Milberg, Former Partners Indicted

The feds claim the class action firm paid clients kickbacks.
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Federal prosecutors have turned the tables on Milberg Weiss, indicting the big securities class-action firm for participating in an alleged kickback scheme.

The indictment charges that the firm paid outside parties to participate as litigants in some of the securities class-action lawsuits it brought.

The indictment, which has been rumored for months, comes as no surprise. But it throws into jeopardy the status of the New York law firm, which is famous for bringing shareholder fraud lawsuits against some of America's biggest corporations.

Also indicted by a Los Angeles grand jury were two former partners, David Bershad and Steven Schulman. The two attorneys recently left Milberg Weiss in a bid to stave off an indictment of the firm.

A spokeswoman for Milberg Weiss could not be reached for comment.

For the past several months, the legal world and Wall Street have been abuzz about a potential indictment. Prosecutors have been investigating the firm for more than six years.

The noose tightened around Milberg Weiss and the two partners when a former client

struck a plea agreement with prosecutors last month. Prosecutors say the former client, Howard Vogel, accepted nearly $2.5 million in kickbacks from the New York law firm for agreeing to be lead plaintiff, or having his family members take that role, in some 40 class-action lawsuits against various companies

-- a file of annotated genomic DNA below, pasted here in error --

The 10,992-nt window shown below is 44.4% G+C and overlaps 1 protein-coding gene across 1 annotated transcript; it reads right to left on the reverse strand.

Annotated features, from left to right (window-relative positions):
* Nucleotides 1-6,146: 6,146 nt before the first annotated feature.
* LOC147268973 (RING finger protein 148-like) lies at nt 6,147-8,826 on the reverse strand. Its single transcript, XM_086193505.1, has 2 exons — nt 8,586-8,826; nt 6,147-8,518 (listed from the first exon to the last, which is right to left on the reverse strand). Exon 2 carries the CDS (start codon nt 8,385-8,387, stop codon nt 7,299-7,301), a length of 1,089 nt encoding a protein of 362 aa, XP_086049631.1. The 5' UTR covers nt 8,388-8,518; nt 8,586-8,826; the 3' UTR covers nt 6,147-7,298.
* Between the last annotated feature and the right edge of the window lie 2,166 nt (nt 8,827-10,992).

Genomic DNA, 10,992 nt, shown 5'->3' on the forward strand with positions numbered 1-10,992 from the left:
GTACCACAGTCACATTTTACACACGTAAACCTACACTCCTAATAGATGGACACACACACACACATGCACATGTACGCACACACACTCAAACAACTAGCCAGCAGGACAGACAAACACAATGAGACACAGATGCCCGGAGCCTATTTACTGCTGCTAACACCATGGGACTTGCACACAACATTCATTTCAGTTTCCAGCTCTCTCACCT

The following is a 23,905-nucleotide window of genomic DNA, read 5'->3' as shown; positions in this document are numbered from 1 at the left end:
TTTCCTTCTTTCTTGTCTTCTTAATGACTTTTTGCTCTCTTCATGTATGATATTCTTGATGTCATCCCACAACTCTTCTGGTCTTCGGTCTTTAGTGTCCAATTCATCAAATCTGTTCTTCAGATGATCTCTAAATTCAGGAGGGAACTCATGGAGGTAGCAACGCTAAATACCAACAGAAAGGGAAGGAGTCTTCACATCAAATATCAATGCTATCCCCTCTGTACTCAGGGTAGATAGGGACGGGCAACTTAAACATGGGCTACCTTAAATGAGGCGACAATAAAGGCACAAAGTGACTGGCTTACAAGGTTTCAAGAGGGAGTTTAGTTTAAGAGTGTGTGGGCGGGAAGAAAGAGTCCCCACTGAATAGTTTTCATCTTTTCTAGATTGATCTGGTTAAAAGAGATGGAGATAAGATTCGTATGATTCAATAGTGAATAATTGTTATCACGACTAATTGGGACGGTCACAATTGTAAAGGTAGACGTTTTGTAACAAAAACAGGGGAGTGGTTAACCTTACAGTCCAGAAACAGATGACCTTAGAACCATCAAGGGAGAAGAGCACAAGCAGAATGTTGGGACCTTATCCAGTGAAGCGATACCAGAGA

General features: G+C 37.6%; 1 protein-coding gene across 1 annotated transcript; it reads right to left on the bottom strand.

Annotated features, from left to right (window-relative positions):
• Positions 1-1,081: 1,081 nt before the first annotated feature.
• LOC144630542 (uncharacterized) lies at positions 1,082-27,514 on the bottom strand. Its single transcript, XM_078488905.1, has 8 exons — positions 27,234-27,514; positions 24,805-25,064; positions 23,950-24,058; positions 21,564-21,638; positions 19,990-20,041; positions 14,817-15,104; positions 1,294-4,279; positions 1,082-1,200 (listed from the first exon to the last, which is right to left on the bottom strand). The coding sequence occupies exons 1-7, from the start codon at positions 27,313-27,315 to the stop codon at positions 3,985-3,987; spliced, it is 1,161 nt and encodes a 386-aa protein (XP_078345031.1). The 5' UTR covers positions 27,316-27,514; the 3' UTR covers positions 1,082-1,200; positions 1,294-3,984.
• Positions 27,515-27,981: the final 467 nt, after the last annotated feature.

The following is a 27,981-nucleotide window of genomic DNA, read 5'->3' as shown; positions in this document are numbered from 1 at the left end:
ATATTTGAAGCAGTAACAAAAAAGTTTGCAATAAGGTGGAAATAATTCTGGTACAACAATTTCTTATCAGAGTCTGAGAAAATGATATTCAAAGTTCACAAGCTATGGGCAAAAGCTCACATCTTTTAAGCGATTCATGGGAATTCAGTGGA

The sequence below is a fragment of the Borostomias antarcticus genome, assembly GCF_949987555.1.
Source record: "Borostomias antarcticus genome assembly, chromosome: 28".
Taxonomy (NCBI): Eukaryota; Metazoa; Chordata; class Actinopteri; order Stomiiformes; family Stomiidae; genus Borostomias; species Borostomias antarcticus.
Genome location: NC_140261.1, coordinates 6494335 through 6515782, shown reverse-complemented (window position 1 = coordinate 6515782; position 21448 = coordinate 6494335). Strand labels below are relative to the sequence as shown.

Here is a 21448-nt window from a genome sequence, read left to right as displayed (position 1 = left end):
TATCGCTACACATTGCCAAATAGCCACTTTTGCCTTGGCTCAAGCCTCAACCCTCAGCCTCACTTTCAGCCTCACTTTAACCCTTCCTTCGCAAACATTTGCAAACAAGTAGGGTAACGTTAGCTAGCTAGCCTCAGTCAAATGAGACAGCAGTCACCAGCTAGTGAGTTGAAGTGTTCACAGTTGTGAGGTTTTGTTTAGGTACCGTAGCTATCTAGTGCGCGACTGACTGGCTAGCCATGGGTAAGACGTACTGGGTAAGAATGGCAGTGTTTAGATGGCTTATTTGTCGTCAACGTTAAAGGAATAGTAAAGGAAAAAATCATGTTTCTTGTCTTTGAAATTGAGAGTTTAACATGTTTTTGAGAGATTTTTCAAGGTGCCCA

Last summer, a federal grand jury indicted Seymour Lazar, charging the former lawyer with taking $2.4 million in kickbacks to serve as a lead plaintiff in 50 class actions filed by Milberg Weiss. But the investigation appeared to lose momentum when Lazar vowed to fight the charges rather than cut a deal with prosecutors. The authorities had hoped Lazar would offer evidence to implicate Weiss and Lerach.

The criminal investigation, however, has thrown a spotlight on some of the sordid tactics securities lawyers employ to find individuals and companies that will serve as plaintiffs in class-action lawsuits.

Financial connections between lawyers and clients in class-action litigation are frowned upon and can violate a federal law designed to preserve the autonomy of plaintiffs in such suits, legal experts say. According to the legal theory, a lawyer should not be beholden to any single plaintiff when he is negotiating on behalf of a larger group.